Mikko Castaño wants you to see the Asian-American community through a new lens. Every photo Castaño captures contains a masterfully curated blend of Asian style, music, food, and subjects spotlighting the dynamism of contemporary Asian culture- neatly packaged in his signature, self-described “retro, hypebeast aesthetic.”
Castaño’s work is intriguingly dualistic, simultaneously satiating modern media’s demand for aesthetically pleasing content while subtly stirring a cultural revolution to redefine society’s image of Asian youth and young adults.
“Especially in pop culture, the stereotypical Asian is a nerd who isn’t cool or is desexualized. I really wanted to counter that, which is why I lean heavily into shooting Asian-American people,”
Filipino by birth but raised in Los Angeles, Castaño spent his teenage years inspired by Japanese streetwear, youth culture publications like Complex, and 88Rising, a media syndicate known for its focus on immigrant artists. Castaño received his first camera as a parting gift from his father when he left home for his freshman year of college at Georgetown University. While Castaño enrolled at Georgetown as a Computer Science major, he quickly put his camera to use, landing a gig as a writer and photographer for the campus fashion magazine.
“They saw that I had potential, a good eye for symmetry, and I decided that I was going to see what I could do with photography,” Castaño said.
And so he did- starting with committing to at least one photoshoot a week- a commitment he continues to stand by as a current college senior. While Castaño enrolled in photography classes to gain technical expertise, he attributes his development as a photographer primarily to his experience photographing his friends.
“In the beginning, it was a little awkward for all of us, but now I whip out the camera and they immediately know what to do- not just in terms of posing, but in feeling comfortable in front of the camera. I like to think my photography has made them more comfortable with being seen in other aspects of their life too,” Castaño said smilingly.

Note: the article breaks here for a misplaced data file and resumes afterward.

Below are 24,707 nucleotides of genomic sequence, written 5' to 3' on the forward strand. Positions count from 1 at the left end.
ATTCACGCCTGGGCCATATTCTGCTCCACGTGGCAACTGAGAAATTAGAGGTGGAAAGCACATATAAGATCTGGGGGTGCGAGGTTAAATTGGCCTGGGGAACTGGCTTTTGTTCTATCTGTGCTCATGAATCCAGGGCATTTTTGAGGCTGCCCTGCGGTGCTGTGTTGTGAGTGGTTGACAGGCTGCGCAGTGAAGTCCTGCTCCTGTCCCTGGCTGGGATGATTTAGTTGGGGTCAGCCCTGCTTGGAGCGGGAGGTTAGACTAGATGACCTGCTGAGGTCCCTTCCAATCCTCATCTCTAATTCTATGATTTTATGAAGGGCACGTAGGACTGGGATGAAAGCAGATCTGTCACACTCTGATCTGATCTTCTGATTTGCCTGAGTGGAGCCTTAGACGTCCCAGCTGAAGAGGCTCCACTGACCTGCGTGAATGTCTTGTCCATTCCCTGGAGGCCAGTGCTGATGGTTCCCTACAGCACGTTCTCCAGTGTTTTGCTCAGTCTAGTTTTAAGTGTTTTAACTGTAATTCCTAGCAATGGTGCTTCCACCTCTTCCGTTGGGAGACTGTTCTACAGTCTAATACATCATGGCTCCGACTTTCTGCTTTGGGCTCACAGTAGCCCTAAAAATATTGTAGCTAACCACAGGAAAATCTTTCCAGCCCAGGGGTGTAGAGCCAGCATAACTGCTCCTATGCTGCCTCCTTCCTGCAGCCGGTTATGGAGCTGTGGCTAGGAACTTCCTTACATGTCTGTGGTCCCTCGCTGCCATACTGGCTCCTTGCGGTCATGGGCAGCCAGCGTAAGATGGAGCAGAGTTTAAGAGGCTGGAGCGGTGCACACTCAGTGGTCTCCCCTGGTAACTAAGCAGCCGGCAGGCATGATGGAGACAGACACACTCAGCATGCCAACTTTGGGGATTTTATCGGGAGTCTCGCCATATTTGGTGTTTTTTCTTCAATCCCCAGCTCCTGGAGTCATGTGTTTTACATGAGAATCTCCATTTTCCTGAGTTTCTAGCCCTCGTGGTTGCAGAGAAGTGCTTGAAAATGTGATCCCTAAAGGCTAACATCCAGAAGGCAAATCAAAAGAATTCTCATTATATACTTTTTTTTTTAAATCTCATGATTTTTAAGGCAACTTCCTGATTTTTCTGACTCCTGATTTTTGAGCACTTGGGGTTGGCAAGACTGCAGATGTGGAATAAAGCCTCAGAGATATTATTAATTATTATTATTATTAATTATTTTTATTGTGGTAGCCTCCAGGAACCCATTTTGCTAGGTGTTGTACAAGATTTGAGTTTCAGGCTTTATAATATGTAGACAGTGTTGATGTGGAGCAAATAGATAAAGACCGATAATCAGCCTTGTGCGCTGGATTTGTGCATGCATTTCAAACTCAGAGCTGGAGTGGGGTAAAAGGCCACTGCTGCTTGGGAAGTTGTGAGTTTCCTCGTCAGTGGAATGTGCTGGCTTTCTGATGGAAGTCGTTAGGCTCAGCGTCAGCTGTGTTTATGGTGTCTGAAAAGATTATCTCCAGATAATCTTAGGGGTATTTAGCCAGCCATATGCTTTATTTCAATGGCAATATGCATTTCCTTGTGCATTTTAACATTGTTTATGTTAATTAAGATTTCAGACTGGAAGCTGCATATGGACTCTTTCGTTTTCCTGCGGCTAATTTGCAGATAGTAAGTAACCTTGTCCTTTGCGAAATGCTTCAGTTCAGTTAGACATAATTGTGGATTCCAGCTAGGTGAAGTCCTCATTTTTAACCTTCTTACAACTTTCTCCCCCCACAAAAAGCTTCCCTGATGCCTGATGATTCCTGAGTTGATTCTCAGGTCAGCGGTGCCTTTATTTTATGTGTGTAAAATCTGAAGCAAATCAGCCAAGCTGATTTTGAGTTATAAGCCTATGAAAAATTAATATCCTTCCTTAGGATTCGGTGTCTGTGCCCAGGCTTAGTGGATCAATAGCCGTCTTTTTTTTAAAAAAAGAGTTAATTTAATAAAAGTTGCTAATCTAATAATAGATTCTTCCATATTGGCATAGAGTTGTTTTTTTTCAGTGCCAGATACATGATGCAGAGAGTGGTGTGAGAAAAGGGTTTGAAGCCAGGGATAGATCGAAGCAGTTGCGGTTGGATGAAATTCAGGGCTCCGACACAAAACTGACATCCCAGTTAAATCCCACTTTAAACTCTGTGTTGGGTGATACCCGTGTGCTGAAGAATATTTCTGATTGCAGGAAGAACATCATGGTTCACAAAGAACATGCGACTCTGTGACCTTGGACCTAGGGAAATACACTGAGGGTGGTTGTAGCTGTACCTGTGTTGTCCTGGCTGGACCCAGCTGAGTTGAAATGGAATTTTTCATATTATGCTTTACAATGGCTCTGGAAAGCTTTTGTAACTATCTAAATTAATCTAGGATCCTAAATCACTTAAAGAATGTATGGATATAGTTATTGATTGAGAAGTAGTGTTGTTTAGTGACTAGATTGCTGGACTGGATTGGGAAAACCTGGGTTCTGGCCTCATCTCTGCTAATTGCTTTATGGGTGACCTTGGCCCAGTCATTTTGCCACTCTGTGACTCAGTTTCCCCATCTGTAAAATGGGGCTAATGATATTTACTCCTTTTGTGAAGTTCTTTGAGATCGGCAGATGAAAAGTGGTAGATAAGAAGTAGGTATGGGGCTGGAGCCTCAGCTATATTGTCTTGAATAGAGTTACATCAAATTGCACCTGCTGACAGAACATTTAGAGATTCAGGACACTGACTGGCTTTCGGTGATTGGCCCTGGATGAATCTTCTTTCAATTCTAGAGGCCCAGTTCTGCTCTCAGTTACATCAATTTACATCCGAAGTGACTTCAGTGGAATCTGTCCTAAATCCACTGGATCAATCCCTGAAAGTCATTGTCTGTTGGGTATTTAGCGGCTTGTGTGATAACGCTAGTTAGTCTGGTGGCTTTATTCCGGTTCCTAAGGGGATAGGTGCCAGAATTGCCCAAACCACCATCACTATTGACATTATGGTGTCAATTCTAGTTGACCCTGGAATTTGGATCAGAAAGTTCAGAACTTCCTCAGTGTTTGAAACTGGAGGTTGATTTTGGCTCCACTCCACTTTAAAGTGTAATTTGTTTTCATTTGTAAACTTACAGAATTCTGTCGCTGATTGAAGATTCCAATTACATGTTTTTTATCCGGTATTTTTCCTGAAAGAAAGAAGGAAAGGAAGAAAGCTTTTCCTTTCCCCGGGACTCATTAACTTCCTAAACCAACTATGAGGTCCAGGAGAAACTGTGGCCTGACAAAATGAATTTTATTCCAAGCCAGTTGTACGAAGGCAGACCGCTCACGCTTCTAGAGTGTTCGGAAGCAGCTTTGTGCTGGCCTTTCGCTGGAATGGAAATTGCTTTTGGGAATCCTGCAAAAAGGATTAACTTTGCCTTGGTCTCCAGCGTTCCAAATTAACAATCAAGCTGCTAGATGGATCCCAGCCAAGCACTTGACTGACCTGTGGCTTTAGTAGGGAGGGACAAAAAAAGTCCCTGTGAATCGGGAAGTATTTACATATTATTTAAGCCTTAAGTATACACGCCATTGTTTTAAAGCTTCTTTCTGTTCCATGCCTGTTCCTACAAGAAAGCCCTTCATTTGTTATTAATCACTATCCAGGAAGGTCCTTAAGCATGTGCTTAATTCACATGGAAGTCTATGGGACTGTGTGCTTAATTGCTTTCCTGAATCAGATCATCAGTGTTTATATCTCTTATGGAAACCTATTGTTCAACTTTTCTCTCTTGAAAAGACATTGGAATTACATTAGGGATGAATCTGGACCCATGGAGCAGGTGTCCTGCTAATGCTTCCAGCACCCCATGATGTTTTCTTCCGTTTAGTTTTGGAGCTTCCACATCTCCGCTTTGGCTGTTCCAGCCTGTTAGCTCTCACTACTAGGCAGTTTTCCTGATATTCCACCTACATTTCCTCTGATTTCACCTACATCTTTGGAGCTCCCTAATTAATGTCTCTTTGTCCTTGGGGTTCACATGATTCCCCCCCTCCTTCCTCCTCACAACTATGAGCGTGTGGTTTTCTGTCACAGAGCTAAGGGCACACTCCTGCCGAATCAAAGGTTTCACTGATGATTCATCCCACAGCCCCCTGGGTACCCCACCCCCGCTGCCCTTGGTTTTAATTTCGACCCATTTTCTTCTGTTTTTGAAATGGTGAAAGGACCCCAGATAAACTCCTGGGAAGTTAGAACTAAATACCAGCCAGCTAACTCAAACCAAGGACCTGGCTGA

For Castaño, photography is about both elevating the characteristics of his subjects and expressing himself. He views every subject, every moment, as a blank canvas. Rather than simply capture what is, Castaño is an artist in the truest sense of the word, seeking to transform what is and who people are into the highest form of what they could be. Not only does Castaño capture his subjects’ best angles, but he also adds his own perspective and agenda to the photographs. Castaño creatively directs every aspect of the photo’s composition- the subject’s outfit choices, the location, external lighting, and creative editing- often including graphic design.
Playfully subversive, one of Castaño’s favorite photographs features his sequin-clad friend comfortably seated in the luxurious parlor of an elite, men’s only social club.
“We were only allowed in through a guided tour, and then we snuck off to shoot this,” Castaño confided.
"There was just something fresh about my friend, who is…obviously not white, in this historically white, male place,”
Bringing color, literally & figuratively, into otherwise predominantly white spaces is, after all, one of Castaño’s specialties. Castaño is extremely intentional in his creative direction, electing to shoot predominantly Asian subjects, or minorities in general, in Asian-streetwear inspired looks, often in Asian locations like Chinatown or a neighborhood, Asian restaurant.
In addition to featuring the Asian community, Castaño continues to expand his stylistic repertoire influenced by everything from his favorite arthouse films to local museums. For example, the lighting in the photo below, created using a projector in his dorm room, was inspired by the Smithsonian Air & Space Museum.
Ultimately though, Castaño attributes his primary source of inspiration to his friends. “Working with my friends brings me the most joy,” Castaño said.